By Austen Paulsen for BioLawToday.org.
This year, the University of Utah’s Center for Medical Innovation (CMI) hosted the 6th annual Bench to Bedside competition on Monday, April 4th. As patent law fellows for the CMI, Thomas Woodland, Dave Duncan and I worked with many of the competitors, explaining the process of obtaining patent protection on their new technologies and preparing and filing provisional patent applications. Of the thirty-three teams competing in this year’s competition, fifteen teams were able to file provisional applications through the CMI.
Competition Night is an awesome opportunity to see the culmination of all the work the competitors put into their devices throughout the year. Most of the competitors don’t have completed prototypes until right before the competition so for the patent fellows, it was really cool to see a physical embodiment of the project we had helped to work with. The fact that the teams that receive patent advice from the patent fellows often perform exceptionally well on Competition Night makes this night all the more exciting. Of the eight patent applications that I prepared, UVAC, Wacian-Pleth Patch, Umbilikit, and Fin Blade all received cash prizes from Bench to Bedside.
Competition Night included speeches from several University and community leaders, including Dr. Vivian Lee, Dean of the University of Utah’s School of Medicine and CEO of University of Utah Health Care; Dr. John Langell, Executive Director of the Center for Medical Innovation; Troy D’Ambrosio, Executive Director of the Lassonde Entrepreneur Institute; and Scott Anderson, President and CEO of Zions Bank. All of these leaders were extremely impressed by this year’s competitors and expressed their enthusiasm for the Bench to Bedside program and the impact that it has on the community.
Bench to Bedside is a competition open to all University of Utah students in which teams compete to develop new medical devices and create start-up companies to market their products. This competition is multi-disciplinary and teams comprised mixes of students from the College of Medicine, David Eccles School of Business, and College of Engineering, among others. A variety of medical devices were featured at this year’s competition ranging from a video game to help veterans deal with post-traumatic stress disorder to minimally invasive device to aid surgeons in treating carpal tunnel release to a vacuum-assisted device to stop postpartum hemorrhaging. This year cash prizes of over $70,000 were awarded, including a grand prize of $15,000, two runner-up awards for $10,000, and $5,000 awards for best engineering, best business, most green and many more.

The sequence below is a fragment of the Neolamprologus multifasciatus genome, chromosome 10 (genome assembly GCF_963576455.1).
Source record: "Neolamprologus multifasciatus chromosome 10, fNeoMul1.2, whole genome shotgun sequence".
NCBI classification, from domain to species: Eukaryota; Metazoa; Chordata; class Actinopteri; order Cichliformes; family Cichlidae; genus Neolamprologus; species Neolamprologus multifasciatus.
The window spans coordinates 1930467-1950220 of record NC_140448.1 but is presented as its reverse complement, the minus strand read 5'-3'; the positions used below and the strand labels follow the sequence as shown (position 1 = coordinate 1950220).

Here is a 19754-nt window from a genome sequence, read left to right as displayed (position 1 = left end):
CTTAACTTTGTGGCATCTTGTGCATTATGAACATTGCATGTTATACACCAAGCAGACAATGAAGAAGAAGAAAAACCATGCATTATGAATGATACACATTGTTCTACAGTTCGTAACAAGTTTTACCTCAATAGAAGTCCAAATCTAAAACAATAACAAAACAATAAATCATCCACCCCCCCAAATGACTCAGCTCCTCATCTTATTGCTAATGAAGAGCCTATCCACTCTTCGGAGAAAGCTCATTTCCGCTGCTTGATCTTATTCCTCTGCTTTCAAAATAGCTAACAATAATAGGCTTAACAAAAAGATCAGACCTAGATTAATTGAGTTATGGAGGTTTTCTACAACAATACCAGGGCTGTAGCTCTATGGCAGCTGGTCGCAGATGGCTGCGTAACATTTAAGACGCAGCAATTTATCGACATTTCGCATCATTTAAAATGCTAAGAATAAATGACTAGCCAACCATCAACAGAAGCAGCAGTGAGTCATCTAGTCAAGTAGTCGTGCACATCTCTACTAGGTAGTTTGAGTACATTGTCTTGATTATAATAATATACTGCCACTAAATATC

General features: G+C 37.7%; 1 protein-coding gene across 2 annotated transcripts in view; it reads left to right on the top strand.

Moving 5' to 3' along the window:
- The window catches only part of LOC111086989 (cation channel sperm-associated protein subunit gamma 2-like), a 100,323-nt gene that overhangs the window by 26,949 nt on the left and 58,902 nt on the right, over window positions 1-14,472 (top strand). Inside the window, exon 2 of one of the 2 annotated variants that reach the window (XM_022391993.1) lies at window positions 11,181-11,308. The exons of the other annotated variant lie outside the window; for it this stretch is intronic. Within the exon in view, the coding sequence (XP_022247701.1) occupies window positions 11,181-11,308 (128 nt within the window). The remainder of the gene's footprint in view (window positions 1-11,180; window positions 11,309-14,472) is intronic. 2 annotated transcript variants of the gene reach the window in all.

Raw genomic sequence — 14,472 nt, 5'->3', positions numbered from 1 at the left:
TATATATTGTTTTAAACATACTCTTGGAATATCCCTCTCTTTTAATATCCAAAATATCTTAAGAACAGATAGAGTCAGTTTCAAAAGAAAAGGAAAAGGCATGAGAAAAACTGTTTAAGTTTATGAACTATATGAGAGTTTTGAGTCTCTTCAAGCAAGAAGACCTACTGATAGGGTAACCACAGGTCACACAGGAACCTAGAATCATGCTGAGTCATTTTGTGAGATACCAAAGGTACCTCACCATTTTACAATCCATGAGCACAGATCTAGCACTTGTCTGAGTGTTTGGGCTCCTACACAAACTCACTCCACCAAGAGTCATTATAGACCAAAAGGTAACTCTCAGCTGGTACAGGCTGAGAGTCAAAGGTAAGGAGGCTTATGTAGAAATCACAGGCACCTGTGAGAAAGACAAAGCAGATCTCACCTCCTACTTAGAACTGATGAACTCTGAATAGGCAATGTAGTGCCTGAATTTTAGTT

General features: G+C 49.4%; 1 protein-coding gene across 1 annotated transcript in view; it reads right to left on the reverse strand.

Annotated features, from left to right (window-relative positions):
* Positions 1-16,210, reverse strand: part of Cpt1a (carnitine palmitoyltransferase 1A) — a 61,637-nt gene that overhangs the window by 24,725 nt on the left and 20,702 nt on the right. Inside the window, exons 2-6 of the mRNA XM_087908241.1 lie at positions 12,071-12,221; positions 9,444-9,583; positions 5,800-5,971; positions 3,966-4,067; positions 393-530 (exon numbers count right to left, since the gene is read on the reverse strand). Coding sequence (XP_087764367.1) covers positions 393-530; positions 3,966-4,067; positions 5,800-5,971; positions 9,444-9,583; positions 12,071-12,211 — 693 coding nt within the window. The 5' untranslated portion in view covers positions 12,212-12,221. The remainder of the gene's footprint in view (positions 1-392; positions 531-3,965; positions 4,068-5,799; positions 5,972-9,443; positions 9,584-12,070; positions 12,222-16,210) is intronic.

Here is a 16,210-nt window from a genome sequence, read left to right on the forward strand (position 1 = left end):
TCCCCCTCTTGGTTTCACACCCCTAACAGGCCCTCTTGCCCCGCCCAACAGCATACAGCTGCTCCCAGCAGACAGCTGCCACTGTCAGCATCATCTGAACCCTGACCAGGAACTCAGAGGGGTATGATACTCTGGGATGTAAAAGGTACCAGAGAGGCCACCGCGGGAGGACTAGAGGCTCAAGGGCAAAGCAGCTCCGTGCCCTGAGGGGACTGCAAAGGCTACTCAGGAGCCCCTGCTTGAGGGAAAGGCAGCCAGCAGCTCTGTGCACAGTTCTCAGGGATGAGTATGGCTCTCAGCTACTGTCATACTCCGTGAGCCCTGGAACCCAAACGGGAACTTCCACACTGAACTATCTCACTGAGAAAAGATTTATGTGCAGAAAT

I was fortunate enough to work as a patent fellow with the Center for Medical Innovation for two years. This experience has been very helpful for me; I have gained a lot of real-world experience, filing a total of eleven provisional applications as a fellow. I learned a lot about the process of creating new inventions by working with teams of inventors from across campus. The Bench to Bedside competition is a unique and invaluable experience for all those involved, it creates a community of entrepreneurship and has spawned twenty-seven companies that are currently working on commercializing their technologies.
For more information on the Bench to Bedside Competition, visit the Center of Medical Innovation’s website at: http://healthsciences.utah.edu/center-for-medical-innovation/students/bench-to-bedside.php
Austen is currently a third year law student at the University of Utah’s S.J. Quinney College of Law. Austen is a fellow for the Center for Medical Innovation as well as an intern for the Lassonde New Venture Development Program. Austen graduated from the University of Utah with a B.S. in Chemical Engineering and is planning on pursuing a career in intellectual property law. He is an avid mountain biker and races downhill mountain bikes competitively. Austen is also a snowboarder, runner, weight lifter and lover of all things outdoors.